U.S. and Canadian scientists are calling for international cooperation over hatchery releases after completing a study that found sockeye runs from Alaska to British Columbia are affected by competition with about a billion pink salmon released from Alaska's hatcheries each year.

Their study looks at the combined effects of ocean warming and increasing competition from pink salmon on 47 sockeye runs across their range.

Although the study doesn't include Columbia River sockeye, the scientists say it is one more piece of evidence showing that the growing dominance by pink salmon in the Pacific Ocean—further boosted by hatcheries—is impacting the growth, maturity and survival of other salmon species.

Yet some jurisdictions—including Alaska and Russia—continue to increase the production of pink and chum salmon with minimal consideration of the impact it has on declining populations of other salmon species, which are often from distant regions.

The study, "Climate and competition influence sockeye salmon population dynamics across the Northeast Pacific Ocean," was published May 26 in the Canadian Journal of Fisheries and Aquatic Sciences.

Pink salmon are already at a competitive advantage. They migrate early to the ocean, have high consumption rates, eat many of the same foods as other salmon and grow quickly during their one-year stay in the ocean.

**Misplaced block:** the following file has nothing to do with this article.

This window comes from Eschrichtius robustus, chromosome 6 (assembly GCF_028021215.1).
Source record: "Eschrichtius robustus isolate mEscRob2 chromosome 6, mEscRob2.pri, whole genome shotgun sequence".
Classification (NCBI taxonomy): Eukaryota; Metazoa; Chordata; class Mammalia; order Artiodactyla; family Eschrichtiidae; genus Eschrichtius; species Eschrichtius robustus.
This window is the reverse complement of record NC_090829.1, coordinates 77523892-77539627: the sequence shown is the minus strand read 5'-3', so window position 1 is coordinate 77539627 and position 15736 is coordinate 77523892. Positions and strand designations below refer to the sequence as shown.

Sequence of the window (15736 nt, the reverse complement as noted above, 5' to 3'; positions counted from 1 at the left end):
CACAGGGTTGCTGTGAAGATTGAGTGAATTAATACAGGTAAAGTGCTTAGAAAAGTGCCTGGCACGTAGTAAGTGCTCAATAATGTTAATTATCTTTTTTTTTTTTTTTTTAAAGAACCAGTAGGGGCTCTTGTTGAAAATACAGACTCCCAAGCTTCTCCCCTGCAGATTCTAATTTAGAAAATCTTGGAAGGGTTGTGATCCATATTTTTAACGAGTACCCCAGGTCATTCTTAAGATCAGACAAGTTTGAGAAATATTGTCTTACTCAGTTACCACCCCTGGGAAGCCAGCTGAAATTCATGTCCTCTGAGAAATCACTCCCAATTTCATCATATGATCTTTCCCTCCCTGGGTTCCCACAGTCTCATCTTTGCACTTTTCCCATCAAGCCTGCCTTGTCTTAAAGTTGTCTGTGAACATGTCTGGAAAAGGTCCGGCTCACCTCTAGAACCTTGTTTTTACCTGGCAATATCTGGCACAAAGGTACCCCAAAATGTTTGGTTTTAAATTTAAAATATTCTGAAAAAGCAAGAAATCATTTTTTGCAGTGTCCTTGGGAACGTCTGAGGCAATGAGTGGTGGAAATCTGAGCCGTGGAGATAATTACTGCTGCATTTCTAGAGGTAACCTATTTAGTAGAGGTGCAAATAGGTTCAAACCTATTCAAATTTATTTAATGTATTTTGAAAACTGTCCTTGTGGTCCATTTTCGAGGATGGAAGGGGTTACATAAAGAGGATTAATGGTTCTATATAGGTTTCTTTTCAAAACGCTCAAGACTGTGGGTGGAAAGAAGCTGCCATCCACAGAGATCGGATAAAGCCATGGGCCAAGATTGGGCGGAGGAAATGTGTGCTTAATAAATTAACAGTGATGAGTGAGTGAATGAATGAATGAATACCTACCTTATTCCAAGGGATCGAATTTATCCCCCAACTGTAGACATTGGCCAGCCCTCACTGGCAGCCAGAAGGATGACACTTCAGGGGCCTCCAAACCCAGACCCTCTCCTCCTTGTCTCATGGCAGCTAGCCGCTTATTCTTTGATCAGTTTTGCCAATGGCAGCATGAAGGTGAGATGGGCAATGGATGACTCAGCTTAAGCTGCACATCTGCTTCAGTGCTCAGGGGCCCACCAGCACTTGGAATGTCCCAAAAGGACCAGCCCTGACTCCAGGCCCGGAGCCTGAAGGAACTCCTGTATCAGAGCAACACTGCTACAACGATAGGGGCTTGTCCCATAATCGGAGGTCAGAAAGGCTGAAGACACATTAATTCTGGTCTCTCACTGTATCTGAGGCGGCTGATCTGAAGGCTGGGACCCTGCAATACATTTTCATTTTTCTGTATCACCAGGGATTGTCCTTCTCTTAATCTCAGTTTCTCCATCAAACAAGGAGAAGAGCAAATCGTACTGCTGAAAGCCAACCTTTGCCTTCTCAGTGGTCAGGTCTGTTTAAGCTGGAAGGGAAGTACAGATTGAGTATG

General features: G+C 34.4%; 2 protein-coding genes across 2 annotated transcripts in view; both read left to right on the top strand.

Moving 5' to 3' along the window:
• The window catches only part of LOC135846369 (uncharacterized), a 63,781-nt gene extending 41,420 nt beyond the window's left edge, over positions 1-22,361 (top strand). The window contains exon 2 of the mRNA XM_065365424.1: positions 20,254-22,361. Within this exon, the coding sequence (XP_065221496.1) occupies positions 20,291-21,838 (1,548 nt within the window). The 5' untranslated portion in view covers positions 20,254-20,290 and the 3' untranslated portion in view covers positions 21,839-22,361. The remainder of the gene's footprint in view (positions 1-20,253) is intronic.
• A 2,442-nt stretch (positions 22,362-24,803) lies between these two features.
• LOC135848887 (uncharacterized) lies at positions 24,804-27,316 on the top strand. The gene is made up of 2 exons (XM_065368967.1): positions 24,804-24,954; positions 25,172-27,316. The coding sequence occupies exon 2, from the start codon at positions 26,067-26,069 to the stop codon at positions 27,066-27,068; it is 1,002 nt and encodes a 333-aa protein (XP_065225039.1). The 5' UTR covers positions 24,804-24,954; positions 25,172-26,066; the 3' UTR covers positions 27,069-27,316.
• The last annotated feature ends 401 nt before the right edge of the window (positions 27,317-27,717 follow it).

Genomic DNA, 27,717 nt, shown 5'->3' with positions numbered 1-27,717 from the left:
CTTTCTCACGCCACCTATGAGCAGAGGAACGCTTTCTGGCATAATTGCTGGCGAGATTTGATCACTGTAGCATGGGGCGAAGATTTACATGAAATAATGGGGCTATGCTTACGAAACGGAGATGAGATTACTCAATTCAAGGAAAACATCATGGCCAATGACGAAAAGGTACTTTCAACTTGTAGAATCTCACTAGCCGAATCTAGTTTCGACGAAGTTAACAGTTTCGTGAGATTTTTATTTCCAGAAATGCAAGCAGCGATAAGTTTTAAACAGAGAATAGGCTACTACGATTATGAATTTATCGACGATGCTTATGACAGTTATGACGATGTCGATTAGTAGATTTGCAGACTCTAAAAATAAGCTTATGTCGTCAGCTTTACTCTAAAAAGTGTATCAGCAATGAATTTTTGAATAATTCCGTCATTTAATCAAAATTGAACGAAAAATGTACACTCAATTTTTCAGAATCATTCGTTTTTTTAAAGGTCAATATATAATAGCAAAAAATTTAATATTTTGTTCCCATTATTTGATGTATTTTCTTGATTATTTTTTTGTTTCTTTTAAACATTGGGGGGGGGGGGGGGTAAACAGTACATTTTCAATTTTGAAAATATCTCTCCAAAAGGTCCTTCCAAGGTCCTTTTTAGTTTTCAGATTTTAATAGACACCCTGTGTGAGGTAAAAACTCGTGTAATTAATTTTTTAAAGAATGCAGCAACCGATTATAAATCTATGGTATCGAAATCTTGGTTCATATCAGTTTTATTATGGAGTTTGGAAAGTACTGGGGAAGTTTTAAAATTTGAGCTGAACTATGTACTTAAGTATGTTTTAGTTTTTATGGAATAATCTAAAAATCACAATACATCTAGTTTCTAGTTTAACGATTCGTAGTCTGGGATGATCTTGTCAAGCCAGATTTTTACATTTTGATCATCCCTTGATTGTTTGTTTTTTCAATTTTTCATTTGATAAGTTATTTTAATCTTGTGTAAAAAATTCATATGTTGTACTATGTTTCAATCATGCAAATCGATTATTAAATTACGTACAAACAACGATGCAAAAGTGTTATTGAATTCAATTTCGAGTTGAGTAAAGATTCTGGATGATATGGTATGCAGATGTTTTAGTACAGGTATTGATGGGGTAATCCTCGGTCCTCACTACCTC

Their numbers are on the rise. A 2005 study, "Evidence for competitive dominance of Pink salmon (Oncorhynchus gorbuscha) over other Salmonids in the North Pacific Ocean," notes that the number of pink salmon in the North Pacific Ocean has more than doubled since the 1950s. From 1951 through 1976, pink salmon abundance averaged 156 million per year. That increased to 323 million fish per year from 1977 through 2001. From 2005 to 2015, pink salmon represented nearly 70 percent of all Pacific salmon returning from the North Pacific.

The new study takes a look at the specific impact on sockeye of pink salmon raised by hatcheries, which comprise about 17 percent of the total pink salmon population. Although wild salmon make up a majority of the total pink salmon population, the study found that the 82 million adult pink salmon produced by hatcheries each year from 2005 to 2015 reduced the productivity of sockeye in the southern part of their range by an average of 15 percent. The findings help explain why sockeye salmon are faring so poorly in the southern portion of their range.

"Our finding that industrial hatchery production of salmon in some regions may negatively impact salmon from other regions highlights the importance of international cooperation among nations to consider and potentially constrain the number of hatchery salmon released into the ocean," Brendan Connors, a lead author of the study and a research biologist with Fisheries and Oceans Canada, said in a news release from the National Center for Ecological Analysis and Synthesis.

Calls for such cooperation have been being made for decades, he added.

The study was funded by the State of Alaska Salmon and People Project, a partnership between the NCEAS and Anchorage-based Nautilus Impact Investing. Other scientists involved in the study are from NOAA Fisheries, the University of Alaska and the Prince William Sound Science Center.